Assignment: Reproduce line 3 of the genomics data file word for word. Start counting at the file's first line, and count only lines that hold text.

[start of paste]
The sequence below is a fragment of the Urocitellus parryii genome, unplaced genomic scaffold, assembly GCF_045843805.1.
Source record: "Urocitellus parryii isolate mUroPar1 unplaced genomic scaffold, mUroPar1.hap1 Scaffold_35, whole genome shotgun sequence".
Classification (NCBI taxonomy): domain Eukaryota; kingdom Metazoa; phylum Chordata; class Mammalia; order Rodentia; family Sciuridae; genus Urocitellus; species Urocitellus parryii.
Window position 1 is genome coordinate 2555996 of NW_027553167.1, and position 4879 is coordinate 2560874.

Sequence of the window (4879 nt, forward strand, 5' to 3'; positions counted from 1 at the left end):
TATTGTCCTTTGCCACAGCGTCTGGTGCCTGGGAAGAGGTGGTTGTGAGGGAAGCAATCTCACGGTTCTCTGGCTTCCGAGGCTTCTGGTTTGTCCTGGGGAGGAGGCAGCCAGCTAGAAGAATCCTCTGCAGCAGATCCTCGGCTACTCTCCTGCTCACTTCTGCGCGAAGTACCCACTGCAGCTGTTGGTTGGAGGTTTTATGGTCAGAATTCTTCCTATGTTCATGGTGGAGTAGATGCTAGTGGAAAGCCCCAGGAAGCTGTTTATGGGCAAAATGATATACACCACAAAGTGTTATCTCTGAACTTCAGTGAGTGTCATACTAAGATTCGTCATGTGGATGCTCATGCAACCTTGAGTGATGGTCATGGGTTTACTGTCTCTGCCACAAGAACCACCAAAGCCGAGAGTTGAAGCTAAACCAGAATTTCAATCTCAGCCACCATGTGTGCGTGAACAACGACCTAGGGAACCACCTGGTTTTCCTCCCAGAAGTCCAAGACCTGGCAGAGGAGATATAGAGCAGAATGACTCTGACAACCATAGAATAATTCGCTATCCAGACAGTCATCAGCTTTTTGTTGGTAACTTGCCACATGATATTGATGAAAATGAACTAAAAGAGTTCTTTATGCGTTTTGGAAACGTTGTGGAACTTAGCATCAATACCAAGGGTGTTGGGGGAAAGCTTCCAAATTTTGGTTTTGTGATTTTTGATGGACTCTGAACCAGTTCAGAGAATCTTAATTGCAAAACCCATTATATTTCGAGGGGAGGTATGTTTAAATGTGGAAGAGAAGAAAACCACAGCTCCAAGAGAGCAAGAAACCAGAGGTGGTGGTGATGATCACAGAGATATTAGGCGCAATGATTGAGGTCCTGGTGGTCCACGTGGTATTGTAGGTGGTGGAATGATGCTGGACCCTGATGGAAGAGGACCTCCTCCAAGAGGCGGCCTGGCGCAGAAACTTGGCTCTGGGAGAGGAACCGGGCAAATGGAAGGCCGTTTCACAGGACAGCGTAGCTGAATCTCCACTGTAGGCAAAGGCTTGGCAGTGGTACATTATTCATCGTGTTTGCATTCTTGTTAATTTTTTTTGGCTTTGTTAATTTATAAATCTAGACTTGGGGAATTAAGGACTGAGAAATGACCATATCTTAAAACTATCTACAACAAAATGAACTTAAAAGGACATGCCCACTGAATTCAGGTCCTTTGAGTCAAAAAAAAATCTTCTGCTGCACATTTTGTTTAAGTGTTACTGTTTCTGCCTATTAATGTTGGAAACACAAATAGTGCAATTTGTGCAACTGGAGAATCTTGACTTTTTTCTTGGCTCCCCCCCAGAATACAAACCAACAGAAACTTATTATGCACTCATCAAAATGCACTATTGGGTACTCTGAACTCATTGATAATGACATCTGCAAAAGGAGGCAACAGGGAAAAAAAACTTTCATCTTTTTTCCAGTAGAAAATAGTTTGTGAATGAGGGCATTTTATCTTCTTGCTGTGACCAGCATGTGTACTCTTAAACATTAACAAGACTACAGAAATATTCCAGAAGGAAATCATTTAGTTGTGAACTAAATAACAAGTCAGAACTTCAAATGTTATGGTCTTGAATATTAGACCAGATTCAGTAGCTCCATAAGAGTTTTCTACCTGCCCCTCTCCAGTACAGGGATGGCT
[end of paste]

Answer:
Classification (NCBI taxonomy): domain Eukaryota; kingdom Metazoa; phylum Chordata; class Mammalia; order Rodentia; family Sciuridae; genus Urocitellus; species Urocitellus parryii.